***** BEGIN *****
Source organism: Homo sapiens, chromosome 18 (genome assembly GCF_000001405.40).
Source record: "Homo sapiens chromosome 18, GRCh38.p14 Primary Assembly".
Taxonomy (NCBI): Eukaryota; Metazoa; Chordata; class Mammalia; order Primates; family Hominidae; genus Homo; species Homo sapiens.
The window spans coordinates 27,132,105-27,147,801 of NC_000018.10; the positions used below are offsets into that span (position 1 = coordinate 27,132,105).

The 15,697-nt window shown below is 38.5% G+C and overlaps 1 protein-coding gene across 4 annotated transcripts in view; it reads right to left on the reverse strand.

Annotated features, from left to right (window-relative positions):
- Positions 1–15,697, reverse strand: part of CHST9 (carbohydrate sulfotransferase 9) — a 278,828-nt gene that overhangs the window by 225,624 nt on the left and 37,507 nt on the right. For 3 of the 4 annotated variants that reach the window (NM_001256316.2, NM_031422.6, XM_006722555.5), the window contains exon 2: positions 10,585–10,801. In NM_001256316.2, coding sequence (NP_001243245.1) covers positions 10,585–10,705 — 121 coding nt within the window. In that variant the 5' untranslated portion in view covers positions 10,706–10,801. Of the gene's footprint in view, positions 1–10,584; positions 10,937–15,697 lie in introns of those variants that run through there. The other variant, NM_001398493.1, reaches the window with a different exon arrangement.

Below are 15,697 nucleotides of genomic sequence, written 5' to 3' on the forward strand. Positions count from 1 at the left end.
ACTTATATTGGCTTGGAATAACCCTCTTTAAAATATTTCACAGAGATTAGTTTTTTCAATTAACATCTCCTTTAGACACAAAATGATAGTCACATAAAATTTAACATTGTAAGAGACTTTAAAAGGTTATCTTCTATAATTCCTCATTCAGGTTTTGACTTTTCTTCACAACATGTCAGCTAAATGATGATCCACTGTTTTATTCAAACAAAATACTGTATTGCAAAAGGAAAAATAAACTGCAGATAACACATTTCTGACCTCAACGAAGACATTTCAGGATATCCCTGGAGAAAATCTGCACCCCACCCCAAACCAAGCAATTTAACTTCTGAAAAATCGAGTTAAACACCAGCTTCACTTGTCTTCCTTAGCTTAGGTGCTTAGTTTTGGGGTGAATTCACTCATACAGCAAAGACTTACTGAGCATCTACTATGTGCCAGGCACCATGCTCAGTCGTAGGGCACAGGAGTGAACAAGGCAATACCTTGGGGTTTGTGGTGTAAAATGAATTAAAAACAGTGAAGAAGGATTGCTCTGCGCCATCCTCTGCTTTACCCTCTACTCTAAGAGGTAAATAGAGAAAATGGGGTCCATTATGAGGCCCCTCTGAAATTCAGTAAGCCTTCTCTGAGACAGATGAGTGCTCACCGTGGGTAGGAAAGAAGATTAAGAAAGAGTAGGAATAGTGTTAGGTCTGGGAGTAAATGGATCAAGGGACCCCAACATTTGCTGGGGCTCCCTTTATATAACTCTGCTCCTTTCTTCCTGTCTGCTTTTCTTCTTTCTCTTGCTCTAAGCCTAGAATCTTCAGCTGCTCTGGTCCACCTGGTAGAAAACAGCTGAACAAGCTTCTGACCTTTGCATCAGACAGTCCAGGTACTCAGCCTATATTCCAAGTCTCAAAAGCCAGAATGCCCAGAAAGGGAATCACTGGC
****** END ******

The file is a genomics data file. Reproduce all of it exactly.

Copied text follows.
Source organism: Homo sapiens, chromosome 18 (genome assembly GCF_000001405.40).
Source record: "Homo sapiens chromosome 18, GRCh38.p14 Primary Assembly".
Taxonomy (NCBI): Eukaryota; Metazoa; Chordata; class Mammalia; order Primates; family Hominidae; genus Homo; species Homo sapiens.
The window spans coordinates 27,132,105-27,147,801 of NC_000018.10; the positions used below are offsets into that span (position 1 = coordinate 27,132,105).

The 15,697-nt window shown below is 38.5% G+C and overlaps 1 protein-coding gene across 4 annotated transcripts in view; it reads right to left on the reverse strand.

Annotated features, from left to right (window-relative positions):
- Positions 1–15,697, reverse strand: part of CHST9 (carbohydrate sulfotransferase 9) — a 278,828-nt gene that overhangs the window by 225,624 nt on the left and 37,507 nt on the right. For 3 of the 4 annotated variants that reach the window (NM_001256316.2, NM_031422.6, XM_006722555.5), the window contains exon 2: positions 10,585–10,801. In NM_001256316.2, coding sequence (NP_001243245.1) covers positions 10,585–10,705 — 121 coding nt within the window. In that variant the 5' untranslated portion in view covers positions 10,706–10,801. Of the gene's footprint in view, positions 1–10,584; positions 10,937–15,697 lie in introns of those variants that run through there. The other variant, NM_001398493.1, reaches the window with a different exon arrangement.

Below are 15,697 nucleotides of genomic sequence, written 5' to 3' on the forward strand. Positions count from 1 at the left end.
ACTTATATTGGCTTGGAATAACCCTCTTTAAAATATTTCACAGAGATTAGTTTTTTCAATTAACATCTCCTTTAGACACAAAATGATAGTCACATAAAATTTAACATTGTAAGAGACTTTAAAAGGTTATCTTCTATAATTCCTCATTCAGGTTTTGACTTTTCTTCACAACATGTCAGCTAAATGATGATCCACTGTTTTATTCAAACAAAATACTGTATTGCAAAAGGAAAAATAAACTGCAGATAACACATTTCTGACCTCAACGAAGACATTTCAGGATATCCCTGGAGAAAATCTGCACCCCACCCCAAACCAAGCAATTTAACTTCTGAAAAATCGAGTTAAACACCAGCTTCACTTGTCTTCCTTAGCTTAGGTGCTTAGTTTTGGGGTGAATTCACTCATACAGCAAAGACTTACTGAGCATCTACTATGTGCCAGGCACCATGCTCAGTCGTAGGGCACAGGAGTGAACAAGGCAATACCTTGGGGTTTGTGGTGTAAAATGAATTAAAAACAGTGAAGAAGGATTGCTCTGCGCCATCCTCTGCTTTACCCTCTACTCTAAGAGGTAAATAGAGAAAATGGGGTCCATTATGAGGCCCCTCTGAAATTCAGTAAGCCTTCTCTGAGACAGATGAGTGCTCACCGTGGGTAGGAAAGAAGATTAAGAAAGAGTAGGAATAGTGTTAGGTCTGGGAGTAAATGGATCAAGGGACCCCAACATTTGCTGGGGCTCCCTTTATATAACTCTGCTCCTTTCTTCCTGTCTGCTTTTCTTCTTTCTCTTGCTCTAAGCCTAGAATCTTCAGCTGCTCTGGTCCACCTGGTAGAAAACAGCTGAACAAGCTTCTGACCTTTGCATCAGACAGTCCAGGTACTCAGCCTATATTCCAAGTCTCAAAAGCCAGAATGCCCAGAAAGGGAATCACTGGC